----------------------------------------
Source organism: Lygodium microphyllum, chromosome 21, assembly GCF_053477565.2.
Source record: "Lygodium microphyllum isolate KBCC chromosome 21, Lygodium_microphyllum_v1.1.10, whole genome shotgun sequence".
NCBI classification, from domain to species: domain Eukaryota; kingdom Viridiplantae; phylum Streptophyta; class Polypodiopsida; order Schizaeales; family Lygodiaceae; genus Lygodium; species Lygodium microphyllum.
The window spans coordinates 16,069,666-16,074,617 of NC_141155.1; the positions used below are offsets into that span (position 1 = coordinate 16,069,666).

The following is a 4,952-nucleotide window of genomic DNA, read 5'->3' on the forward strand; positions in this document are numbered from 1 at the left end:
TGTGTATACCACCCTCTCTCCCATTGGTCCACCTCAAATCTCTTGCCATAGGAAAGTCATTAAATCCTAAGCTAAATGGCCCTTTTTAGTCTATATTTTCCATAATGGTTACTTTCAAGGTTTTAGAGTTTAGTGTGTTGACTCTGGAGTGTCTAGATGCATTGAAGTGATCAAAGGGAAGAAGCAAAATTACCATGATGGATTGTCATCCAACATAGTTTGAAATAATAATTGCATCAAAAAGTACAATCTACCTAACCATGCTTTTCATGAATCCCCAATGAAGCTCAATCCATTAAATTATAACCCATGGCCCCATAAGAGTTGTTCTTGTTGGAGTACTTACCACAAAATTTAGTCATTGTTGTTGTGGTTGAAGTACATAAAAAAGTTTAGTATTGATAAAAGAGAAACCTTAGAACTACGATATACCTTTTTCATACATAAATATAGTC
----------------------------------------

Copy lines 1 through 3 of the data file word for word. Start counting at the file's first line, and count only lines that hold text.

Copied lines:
Source organism: Lygodium microphyllum, chromosome 21, assembly GCF_053477565.2.
Source record: "Lygodium microphyllum isolate KBCC chromosome 21, Lygodium_microphyllum_v1.1.10, whole genome shotgun sequence".
NCBI classification, from domain to species: domain Eukaryota; kingdom Viridiplantae; phylum Streptophyta; class Polypodiopsida; order Schizaeales; family Lygodiaceae; genus Lygodium; species Lygodium microphyllum.